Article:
SIU clears officer in death of Mississauga senior who fell down the stairs during his arrest

The province’s police watchdog has cleared a Peel Regional Police officer in the death of an elderly man who fell down the stairs as he was being arrested in Mississauga last year.

Joseph Martino, the director of the Special Investigations Unit (SIU), said while the 88-year-old’s death was tragic, his fatal injuries were not caused by any unlawful conduct on the part of the officer.

The incident happened last year, in the afternoon on Sept. 13, at a home in the Dundas Street East and Cawthra Road area in Mississauga.

An officer with the Crisis Outreach and Support Team (COAST), a Canadian Mental Health Association COAST member and a Centre for Addiction and Mental Health (CAMH) Behaviour Support Ontario (BSO) nurse) went to the elderly man’s home to apprehend him under the Mental Health Act.

The senior was outside of his home in an “agitated state,” the SIU said, but an officer was able to de-escalate the matter and get him back into the residence.

The SIU noted the elderly man, referred to as the complainant in the report, had been in a “cognitive decline and behaving strangely,” and his wife was looking to have him examined at a hospital.

When the complainant answered the subject official’s (SO) knock on the front door, the SIU said he was only wearing his boxers and slippers as he went out to speak with the officer. The SO tried to convince him to go back inside since it was cool outside and did not want to attract attention from the neighbours.

The complainant, however, shouted at the SO and pointed his finger at the officer’s face in response, which is when the officer. The SO decided to arrest him under the Mental Health Act, and told the senior he was being apprehended to see a doctor – something he objected to.

The SO grabbed the complainant’s right hand, but he pulled back, and both tugged at each other for a while before getting onto the landing inside the front door. The officer was still holding the complainant as he was being jerked toward the staircase leading to the basement, the SIU said.

“He came outside. We tried to get him inside. He tried to pull away and fell down the stairs,” the SO said in body-worn camera footage, reviewed by the SIU.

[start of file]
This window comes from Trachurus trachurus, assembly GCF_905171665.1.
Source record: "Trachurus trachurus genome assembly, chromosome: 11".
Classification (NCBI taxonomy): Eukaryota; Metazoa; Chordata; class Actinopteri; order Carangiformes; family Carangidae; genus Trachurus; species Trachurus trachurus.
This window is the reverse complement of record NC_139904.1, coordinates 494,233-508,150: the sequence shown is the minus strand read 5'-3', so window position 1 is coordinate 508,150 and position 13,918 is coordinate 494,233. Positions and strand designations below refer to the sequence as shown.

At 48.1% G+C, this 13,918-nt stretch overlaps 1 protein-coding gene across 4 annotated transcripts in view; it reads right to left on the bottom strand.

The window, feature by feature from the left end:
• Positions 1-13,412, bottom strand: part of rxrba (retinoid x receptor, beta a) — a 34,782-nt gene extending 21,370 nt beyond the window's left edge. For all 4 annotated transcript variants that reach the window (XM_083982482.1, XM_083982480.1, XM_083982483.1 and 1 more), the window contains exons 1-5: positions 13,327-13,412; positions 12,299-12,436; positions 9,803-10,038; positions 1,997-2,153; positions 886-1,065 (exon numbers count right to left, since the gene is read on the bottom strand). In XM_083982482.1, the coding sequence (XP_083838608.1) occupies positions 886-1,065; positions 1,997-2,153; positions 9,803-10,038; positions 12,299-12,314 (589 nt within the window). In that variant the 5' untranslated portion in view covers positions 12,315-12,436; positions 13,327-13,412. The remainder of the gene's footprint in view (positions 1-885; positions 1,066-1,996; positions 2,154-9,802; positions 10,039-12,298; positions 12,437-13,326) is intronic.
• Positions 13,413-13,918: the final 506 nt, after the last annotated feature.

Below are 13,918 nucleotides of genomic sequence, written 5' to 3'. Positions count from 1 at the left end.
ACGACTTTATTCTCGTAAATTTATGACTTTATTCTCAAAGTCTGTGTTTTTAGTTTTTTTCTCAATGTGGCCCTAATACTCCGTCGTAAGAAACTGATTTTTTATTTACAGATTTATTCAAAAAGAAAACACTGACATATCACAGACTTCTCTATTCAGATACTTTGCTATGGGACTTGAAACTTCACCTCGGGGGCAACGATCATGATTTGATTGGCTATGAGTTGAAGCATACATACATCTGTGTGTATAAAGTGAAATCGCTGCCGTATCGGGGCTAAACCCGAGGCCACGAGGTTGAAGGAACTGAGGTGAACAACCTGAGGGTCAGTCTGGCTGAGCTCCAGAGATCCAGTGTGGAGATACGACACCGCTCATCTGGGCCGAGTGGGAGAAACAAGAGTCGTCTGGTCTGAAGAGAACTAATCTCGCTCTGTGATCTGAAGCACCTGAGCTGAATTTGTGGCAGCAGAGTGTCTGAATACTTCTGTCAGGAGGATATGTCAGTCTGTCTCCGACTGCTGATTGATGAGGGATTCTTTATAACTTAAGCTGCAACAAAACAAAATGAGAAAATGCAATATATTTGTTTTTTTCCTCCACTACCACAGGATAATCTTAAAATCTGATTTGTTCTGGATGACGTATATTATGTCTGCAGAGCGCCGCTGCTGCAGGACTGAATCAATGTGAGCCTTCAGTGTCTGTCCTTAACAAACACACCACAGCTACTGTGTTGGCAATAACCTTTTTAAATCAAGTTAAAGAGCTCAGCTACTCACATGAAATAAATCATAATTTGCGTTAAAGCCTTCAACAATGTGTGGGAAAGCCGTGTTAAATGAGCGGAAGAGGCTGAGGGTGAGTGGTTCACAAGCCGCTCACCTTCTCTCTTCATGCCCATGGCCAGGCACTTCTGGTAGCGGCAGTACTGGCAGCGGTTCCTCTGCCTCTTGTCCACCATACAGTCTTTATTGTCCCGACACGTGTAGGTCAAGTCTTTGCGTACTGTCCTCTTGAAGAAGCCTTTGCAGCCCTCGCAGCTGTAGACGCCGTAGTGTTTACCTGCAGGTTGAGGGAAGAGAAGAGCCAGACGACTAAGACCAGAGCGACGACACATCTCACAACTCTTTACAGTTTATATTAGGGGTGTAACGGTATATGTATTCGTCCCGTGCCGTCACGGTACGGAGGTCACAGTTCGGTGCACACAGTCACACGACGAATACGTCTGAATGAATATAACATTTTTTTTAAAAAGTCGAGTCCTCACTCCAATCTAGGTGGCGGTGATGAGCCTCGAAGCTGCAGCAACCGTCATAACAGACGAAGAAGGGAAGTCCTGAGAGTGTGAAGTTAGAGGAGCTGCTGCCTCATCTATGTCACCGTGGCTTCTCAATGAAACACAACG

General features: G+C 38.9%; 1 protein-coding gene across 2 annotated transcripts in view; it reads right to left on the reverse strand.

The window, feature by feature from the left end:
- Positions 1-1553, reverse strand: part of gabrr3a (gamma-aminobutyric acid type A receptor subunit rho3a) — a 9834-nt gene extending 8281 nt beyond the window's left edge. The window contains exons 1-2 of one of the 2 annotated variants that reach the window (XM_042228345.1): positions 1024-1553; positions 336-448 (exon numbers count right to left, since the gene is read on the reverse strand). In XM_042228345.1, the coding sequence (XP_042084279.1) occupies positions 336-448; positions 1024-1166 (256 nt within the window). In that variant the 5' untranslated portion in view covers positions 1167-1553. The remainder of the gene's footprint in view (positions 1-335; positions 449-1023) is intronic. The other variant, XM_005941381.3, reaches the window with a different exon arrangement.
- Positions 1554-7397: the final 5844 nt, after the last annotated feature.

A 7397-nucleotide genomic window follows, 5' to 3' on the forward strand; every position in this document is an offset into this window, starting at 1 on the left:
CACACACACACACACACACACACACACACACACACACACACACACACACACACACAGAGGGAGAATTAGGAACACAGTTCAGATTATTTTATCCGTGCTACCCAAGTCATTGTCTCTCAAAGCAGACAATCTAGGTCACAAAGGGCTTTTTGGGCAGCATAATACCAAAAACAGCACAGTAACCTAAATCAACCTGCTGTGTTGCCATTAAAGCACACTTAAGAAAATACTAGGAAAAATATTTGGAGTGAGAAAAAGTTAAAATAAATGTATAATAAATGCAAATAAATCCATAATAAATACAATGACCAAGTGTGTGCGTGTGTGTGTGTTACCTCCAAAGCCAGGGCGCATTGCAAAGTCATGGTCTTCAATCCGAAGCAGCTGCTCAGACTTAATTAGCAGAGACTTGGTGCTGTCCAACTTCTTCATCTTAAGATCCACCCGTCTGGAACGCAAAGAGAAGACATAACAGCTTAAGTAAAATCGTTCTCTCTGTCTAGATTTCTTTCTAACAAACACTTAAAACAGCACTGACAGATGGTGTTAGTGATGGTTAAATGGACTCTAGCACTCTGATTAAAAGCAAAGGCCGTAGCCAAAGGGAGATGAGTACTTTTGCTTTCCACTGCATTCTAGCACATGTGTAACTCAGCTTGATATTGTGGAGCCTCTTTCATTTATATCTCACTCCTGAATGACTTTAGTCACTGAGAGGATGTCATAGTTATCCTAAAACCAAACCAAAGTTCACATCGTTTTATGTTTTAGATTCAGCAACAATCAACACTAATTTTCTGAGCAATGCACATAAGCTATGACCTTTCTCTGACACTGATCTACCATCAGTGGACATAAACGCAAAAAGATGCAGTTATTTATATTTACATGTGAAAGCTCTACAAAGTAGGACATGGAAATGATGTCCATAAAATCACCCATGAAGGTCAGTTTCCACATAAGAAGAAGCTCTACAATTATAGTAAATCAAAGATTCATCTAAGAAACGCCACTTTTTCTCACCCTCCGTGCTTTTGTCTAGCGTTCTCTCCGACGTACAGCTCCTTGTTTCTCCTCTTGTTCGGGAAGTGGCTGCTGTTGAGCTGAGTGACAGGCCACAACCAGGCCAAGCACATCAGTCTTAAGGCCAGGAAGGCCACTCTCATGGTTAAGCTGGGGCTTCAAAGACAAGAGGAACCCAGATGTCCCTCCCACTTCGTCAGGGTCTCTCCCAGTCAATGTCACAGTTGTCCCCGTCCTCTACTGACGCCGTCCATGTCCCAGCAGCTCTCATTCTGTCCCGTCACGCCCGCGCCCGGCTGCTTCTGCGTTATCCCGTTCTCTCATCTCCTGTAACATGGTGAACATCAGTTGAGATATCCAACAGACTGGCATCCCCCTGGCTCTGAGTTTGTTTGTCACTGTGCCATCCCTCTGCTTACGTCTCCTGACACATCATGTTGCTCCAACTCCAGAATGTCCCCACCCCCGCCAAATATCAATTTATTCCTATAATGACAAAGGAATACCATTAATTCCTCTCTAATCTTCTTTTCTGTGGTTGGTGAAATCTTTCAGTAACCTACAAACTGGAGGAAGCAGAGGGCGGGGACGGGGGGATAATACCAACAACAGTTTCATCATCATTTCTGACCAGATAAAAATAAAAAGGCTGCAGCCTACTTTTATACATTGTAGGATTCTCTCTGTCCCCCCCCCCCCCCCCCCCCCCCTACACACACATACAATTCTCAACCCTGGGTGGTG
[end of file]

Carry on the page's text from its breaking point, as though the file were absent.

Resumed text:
“I was placing him under apprehension and that’s when he just started screaming. Pulling away. And I couldn’t hold on to him any longer and that’s when he went down the stairs backwards.”

In an over four-minute call, a COAST member called 911 for help, noting a visit “escalated” and they needed support. The SO dispatched that the complainant was bleeding from his head.

The officer went down to the basement to provide him first-aid, and firefighters and paramedics arrived at the scene. The complainant repeatedly asked for cold water to be poured onto him, telling a paramedic he couldn’t move his legs.

“I’m paralyzed,” he said, though he could wiggle his toes.

Minutes later, a responding firefighter saw the complainant’s head and arms had gone limp, and he stopped speaking. The complainant was carried up the stairs and secured on a gurney before being transported to the hospital.

On Sept. 25, the complainant died.

At the start of the investigation, the SIU had to determine if the man’s death was due to the injuries he sustained when he fell down to the stairs or caused by some other factor during his approximate two-week stay at the hospital. After speaking with the Investigating Coroner, who familiarized himself with the man’s medical records, it was determined his death was likely caused by his fall down the stairs.

Preliminary autopsy results concluded the complainant’s death was caused by “blunt injuries.”

“On my assessment of the evidence, there are no reasonable grounds to believe that the SO committed a criminal offence in connection with the Complainant’s fall and his subsequent death,” Martino wrote, citing section 25(1) of the Criminal Code that exempts officers for force used in their line of duty that was reasonably necessary.

“With respect to the Complainant’s apprehension under the Mental Health Act, I am unable to reasonably conclude that it was unlawful.”

Further, Martino said he did not believe there is any reliable evidence that the officer pushed the complainant down the stairs, since the allegation was made by the senior who was “of unsound mind” at the time of the incident and civilian eyewitnesses observed him attempting to pull away from the SO.

“The remainder of the evidence instead suggests the force used initially consisted of nothing more than the SO taking hold of the Complainant’s right hand, which was entirely reasonable,” Martino said.

“He cautioned him verbally to desist and then struggled to maintain a grip on the Complainant as he vigorously persisted in pulling backwards towards the stairs.”

Martino also noted the SO did not hit the complainant, adding he was satisfied by how the SO conducted himself.

“In the result, while it is tragic that the Complainant fell down the stairs, suffering injuries that would eventually culminate in his death, his injuries were not the result of any unlawful conduct on the part of the SO.” 


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